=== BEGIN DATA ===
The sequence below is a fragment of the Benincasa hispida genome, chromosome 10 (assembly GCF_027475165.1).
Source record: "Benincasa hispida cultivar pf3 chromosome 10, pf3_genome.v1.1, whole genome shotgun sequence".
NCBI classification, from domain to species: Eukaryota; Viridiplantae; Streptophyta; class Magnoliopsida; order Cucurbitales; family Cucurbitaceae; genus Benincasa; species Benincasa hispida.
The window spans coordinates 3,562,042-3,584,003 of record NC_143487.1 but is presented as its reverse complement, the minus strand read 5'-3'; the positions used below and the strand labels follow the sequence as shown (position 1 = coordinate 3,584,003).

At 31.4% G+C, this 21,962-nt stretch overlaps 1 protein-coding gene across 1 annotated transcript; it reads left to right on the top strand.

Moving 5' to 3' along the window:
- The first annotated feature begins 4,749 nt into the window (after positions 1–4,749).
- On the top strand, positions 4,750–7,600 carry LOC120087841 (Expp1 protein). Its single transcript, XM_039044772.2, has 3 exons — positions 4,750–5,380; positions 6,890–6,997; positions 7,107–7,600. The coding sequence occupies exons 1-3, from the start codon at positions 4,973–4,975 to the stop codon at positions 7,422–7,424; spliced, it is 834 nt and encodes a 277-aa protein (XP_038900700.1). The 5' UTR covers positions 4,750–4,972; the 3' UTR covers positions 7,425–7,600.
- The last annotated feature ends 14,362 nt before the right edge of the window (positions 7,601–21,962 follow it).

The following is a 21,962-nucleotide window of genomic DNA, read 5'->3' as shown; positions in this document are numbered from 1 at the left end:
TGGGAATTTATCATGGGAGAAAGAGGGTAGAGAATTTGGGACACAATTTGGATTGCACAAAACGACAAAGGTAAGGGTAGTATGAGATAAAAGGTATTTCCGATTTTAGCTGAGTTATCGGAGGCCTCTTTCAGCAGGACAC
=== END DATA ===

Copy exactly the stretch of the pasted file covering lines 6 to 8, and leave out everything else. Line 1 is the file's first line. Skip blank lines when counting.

Moving 5' to 3' along the window:
- The first annotated feature begins 4,749 nt into the window (after positions 1–4,749).
- On the top strand, positions 4,750–7,600 carry LOC120087841 (Expp1 protein). Its single transcript, XM_039044772.2, has 3 exons — positions 4,750–5,380; positions 6,890–6,997; positions 7,107–7,600. The coding sequence occupies exons 1-3, from the start codon at positions 4,973–4,975 to the stop codon at positions 7,422–7,424; spliced, it is 834 nt and encodes a 277-aa protein (XP_038900700.1). The 5' UTR covers positions 4,750–4,972; the 3' UTR covers positions 7,425–7,600.